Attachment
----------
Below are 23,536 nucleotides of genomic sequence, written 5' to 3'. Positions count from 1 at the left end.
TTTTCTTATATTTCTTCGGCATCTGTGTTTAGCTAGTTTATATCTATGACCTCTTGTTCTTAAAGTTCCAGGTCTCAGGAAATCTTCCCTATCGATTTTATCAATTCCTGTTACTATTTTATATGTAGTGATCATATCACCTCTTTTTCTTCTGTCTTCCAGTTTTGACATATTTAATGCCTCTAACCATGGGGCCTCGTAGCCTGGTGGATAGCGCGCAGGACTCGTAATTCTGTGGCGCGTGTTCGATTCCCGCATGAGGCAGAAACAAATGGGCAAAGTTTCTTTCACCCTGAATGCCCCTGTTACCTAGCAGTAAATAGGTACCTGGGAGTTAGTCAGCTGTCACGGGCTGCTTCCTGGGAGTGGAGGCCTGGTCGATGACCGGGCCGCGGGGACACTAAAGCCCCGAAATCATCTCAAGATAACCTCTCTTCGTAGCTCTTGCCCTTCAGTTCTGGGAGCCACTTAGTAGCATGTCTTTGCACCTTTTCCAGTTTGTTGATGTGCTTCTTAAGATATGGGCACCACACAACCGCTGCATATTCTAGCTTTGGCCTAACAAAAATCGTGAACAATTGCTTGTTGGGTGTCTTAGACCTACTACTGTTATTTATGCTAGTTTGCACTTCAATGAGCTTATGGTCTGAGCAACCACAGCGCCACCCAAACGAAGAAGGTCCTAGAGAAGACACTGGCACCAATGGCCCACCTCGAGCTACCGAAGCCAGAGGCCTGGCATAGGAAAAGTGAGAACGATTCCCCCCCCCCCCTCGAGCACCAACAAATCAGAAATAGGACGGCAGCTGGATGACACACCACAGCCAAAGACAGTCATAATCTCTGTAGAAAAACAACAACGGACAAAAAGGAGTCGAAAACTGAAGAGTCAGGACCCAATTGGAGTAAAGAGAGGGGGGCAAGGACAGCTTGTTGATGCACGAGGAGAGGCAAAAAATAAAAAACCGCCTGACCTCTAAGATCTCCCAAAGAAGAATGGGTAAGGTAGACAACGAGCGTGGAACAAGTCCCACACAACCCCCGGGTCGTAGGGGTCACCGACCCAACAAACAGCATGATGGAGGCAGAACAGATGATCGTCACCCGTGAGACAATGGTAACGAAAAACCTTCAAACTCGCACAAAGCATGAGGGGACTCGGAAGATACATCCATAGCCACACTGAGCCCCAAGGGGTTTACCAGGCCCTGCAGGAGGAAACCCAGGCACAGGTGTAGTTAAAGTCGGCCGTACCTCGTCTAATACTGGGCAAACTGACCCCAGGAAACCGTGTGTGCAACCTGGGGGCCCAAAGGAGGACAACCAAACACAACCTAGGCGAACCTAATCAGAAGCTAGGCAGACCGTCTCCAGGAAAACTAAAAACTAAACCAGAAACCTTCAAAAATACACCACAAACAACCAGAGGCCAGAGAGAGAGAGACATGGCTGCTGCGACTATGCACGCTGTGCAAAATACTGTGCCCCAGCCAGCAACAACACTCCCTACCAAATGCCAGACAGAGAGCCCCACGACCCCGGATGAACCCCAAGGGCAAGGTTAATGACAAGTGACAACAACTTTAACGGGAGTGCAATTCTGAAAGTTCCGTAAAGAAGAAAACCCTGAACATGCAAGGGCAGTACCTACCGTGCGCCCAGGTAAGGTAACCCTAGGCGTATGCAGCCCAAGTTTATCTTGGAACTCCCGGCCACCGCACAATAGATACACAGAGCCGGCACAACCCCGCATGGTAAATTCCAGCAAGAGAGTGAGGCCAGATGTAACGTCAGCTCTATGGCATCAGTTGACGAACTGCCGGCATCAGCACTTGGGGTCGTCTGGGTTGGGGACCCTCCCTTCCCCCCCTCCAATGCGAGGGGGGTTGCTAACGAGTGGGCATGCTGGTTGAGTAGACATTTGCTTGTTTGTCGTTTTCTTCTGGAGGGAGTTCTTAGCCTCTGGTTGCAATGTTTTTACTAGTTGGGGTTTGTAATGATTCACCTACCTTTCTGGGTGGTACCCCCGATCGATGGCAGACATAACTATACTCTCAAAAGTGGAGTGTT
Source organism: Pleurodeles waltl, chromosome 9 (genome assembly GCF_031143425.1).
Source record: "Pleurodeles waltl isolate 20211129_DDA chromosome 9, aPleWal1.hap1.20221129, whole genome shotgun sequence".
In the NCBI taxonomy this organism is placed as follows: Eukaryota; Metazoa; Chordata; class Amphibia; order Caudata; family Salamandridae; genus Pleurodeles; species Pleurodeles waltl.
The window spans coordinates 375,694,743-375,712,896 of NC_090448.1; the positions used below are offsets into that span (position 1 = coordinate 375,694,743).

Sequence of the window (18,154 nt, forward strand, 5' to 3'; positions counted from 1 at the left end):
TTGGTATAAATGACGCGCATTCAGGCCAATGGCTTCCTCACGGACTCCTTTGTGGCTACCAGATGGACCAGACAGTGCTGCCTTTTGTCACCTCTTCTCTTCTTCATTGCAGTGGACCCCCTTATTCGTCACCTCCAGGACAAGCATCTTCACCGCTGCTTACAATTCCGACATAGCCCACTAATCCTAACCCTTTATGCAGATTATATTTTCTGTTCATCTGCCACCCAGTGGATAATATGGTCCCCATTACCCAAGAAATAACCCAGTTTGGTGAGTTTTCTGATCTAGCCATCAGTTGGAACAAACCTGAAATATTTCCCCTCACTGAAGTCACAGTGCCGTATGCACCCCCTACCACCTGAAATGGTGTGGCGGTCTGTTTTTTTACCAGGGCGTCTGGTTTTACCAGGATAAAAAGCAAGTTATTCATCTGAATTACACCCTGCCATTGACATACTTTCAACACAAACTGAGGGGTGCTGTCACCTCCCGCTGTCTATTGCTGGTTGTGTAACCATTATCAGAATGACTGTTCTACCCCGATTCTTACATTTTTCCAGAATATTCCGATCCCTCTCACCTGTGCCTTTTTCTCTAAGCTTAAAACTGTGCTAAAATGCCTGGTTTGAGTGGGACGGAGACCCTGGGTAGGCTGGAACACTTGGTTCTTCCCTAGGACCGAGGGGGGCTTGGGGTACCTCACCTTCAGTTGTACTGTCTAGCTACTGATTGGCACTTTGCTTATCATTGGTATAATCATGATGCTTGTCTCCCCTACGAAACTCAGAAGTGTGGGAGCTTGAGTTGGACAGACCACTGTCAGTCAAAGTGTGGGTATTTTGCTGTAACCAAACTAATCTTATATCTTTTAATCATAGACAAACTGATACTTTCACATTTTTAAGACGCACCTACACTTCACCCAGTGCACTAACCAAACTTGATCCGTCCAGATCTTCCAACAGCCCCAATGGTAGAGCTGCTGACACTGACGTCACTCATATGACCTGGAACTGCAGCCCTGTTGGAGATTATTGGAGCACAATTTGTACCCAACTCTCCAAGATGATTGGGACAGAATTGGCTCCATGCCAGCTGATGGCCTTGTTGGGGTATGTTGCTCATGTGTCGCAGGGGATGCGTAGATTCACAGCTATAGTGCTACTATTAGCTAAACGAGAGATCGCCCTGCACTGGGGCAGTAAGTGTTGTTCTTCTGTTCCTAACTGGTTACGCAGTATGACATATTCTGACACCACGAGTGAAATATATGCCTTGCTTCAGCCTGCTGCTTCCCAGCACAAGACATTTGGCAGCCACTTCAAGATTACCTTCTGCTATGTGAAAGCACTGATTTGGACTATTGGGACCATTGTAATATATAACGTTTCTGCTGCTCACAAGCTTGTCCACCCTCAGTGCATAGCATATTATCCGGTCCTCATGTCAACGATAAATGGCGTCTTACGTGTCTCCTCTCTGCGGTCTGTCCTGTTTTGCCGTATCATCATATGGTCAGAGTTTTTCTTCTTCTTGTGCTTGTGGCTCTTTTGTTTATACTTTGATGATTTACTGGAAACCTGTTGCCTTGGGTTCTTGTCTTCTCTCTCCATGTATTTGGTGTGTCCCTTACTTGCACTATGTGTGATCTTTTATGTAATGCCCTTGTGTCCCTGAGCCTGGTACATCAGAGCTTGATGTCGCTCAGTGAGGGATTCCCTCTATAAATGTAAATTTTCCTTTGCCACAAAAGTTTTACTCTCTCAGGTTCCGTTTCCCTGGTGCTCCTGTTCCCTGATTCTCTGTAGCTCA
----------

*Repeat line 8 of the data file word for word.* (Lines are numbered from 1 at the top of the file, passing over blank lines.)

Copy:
TTGGTATAAATGACGCGCATTCAGGCCAATGGCTTCCTCACGGACTCCTTTGTGGCTACCAGATGGACCAGACAGTGCTGCCTTTTGTCACCTCTTCTCTTCTTCATTGCAGTGGACCCCCTTATTCGTCACCTCCAGGACAAGCATCTTCACCGCTGCTTACAATTCCGACATAGCCCACTAATCCTAACCCTTTATGCAGATTATATTTTCTGTTCATCTGCCACCCAGTGGATAATATGGTCCCCATTACCCAAGAAATAACCCAGTTTGGTGAGTTTTCTGATCTAGCCATCAGTTGGAACAAACCTGAAATATTTCCCCTCACTGAAGTCACAGTGCCGTATGCACCCCCTACCACCTGAAATGGTGTGGCGGTCTGTTTTTTTACCAGGGCGTCTGGTTTTACCAGGATAAAAAGCAAGTTATTCATCTGAATTACACCCTGCCATTGACATACTTTCAACACAAACTGAGGGGTGCTGTCACCTCCCGCTGTCTATTGCTGGTTGTGTAACCATTATCAGAATGACTGTTCTACCCCGATTCTTACATTTTTCCAGAATATTCCGATCCCTCTCACCTGTGCCTTTTTCTCTAAGCTTAAAACTGTGCTAAAATGCCTGGTTTGAGTGGGACGGAGACCCTGGGTAGGCTGGAACACTTGGTTCTTCCCTAGGACCGAGGGGGGCTTGGGGTACCTCACCTTCAGTTGTACTGTCTAGCTACTGATTGGCACTTTGCTTATCATTGGTATAATCATGATGCTTGTCTCCCCTACGAAACTCAGAAGTGTGGGAGCTTGAGTTGGACAGACCACTGTCAGTCAAAGTGTGGGTATTTTGCTGTAACCAAACTAATCTTATATCTTTTAATCATAGACAAACTGATACTTTCACATTTTTAAGACGCACCTACACTTCACCCAGTGCACTAACCAAACTTGATCCGTCCAGATCTTCCAACAGCCCCAATGGTAGAGCTGCTGACACTGACGTCACTCATATGACCTGGAACTGCAGCCCTGTTGGAGATTATTGGAGCACAATTTGTACCCAACTCTCCAAGATGATTGGGACAGAATTGGCTCCATGCCAGCTGATGGCCTTGTTGGGGTATGTTGCTCATGTGTCGCAGGGGATGCGTAGATTCACAGCTATAGTGCTACTATTAGCTAAACGAGAGATCGCCCTGCACTGGGGCAGTAAGTGTTGTTCTTCTGTTCCTAACTGGTTACGCAGTATGACATATTCTGACACCACGAGTGAAATATATGCCTTGCTTCAGCCTGCTGCTTCCCAGCACAAGACATTTGGCAGCCACTTCAAGATTACCTTCTGCTATGTGAAAGCACTGATTTGGACTATTGGGACCATTGTAATATATAACGTTTCTGCTGCTCACAAGCTTGTCCACCCTCAGTGCATAGCATATTATCCGGTCCTCATGTCAACGATAAATGGCGTCTTACGTGTCTCCTCTCTGCGGTCTGTCCTGTTTTGCCGTATCATCATATGGTCAGAGTTTTTCTTCTTCTTGTGCTTGTGGCTCTTTTGTTTATACTTTGATGATTTACTGGAAACCTGTTGCCTTGGGTTCTTGTCTTCTCTCTCCATGTATTTGGTGTGTCCCTTACTTGCACTATGTGTGATCTTTTATGTAATGCCCTTGTGTCCCTGAGCCTGGTACATCAGAGCTTGATGTCGCTCAGTGAGGGATTCCCTCTATAAATGTAAATTTTCCTTTGCCACAAAAGTTTTACTCTCTCAGGTTCCGTTTCCCTGGTGCTCCTGTTCCCTGATTCTCTGTAGCTCA